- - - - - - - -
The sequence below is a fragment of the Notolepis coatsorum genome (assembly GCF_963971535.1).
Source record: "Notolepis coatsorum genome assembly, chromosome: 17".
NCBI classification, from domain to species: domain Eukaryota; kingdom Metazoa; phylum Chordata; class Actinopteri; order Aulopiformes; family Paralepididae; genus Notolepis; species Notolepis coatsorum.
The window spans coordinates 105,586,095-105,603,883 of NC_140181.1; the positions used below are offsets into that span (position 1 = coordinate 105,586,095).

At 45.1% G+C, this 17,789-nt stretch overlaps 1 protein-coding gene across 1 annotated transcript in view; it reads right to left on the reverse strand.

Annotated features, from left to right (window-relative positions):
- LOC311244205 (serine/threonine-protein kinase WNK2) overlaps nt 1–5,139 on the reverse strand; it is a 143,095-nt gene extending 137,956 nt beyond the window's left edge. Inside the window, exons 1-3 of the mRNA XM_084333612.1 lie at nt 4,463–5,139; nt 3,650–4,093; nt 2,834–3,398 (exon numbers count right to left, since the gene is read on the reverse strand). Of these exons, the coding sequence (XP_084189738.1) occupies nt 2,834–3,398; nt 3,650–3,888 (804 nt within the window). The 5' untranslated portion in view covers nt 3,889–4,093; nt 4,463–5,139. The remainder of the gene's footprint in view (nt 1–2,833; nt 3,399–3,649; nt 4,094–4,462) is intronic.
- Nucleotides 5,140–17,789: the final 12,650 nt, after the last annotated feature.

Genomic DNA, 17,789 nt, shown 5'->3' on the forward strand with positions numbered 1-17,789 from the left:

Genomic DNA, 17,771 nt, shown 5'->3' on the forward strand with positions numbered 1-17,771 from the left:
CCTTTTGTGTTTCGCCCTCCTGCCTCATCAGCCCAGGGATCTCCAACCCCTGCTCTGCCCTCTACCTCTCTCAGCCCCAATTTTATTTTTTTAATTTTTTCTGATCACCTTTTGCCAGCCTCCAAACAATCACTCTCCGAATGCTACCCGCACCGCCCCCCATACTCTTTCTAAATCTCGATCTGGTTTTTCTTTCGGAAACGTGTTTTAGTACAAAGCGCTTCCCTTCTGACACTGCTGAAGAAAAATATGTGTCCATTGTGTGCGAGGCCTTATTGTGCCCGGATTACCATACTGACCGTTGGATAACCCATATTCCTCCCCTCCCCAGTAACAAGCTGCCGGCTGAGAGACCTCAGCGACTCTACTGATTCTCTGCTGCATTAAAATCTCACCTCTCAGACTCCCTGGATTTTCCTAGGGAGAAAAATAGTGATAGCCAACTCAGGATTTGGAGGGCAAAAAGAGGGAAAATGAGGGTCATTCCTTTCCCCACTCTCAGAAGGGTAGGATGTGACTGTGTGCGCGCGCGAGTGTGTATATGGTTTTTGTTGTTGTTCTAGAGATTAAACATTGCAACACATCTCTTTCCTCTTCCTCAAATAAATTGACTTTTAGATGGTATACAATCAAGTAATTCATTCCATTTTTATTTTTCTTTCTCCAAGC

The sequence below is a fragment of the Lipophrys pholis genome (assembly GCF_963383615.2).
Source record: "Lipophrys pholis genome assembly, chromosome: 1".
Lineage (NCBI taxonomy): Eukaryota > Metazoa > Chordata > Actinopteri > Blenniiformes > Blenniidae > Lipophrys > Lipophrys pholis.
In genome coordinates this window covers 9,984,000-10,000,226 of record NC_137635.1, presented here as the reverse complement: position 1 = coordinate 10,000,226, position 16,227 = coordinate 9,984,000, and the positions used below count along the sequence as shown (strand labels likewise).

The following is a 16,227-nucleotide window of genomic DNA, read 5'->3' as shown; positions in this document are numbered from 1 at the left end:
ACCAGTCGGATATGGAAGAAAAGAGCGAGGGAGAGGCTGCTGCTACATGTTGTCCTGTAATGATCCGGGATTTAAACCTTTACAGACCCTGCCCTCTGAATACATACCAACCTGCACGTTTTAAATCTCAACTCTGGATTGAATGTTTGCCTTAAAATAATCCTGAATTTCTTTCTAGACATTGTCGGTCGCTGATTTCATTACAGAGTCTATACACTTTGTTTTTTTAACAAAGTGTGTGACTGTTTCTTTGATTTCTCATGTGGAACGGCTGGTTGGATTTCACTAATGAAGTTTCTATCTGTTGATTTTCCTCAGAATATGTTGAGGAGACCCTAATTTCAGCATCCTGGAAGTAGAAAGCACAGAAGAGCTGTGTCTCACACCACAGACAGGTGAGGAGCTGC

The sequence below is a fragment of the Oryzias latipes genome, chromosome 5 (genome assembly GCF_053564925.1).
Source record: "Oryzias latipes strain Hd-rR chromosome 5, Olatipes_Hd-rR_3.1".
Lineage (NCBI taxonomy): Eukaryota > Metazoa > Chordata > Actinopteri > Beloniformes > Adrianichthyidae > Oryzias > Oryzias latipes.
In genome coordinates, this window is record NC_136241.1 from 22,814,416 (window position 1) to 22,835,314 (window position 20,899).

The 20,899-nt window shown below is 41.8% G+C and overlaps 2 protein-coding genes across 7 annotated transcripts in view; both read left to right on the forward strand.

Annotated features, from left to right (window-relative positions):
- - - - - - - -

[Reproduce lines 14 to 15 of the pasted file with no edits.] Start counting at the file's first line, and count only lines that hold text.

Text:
Lineage (NCBI taxonomy): Eukaryota > Metazoa > Chordata > Actinopteri > Blenniiformes > Blenniidae > Lipophrys > Lipophrys pholis.
In genome coordinates this window covers 9,984,000-10,000,226 of record NC_137635.1, presented here as the reverse complement: position 1 = coordinate 10,000,226, position 16,227 = coordinate 9,984,000, and the positions used below count along the sequence as shown (strand labels likewise).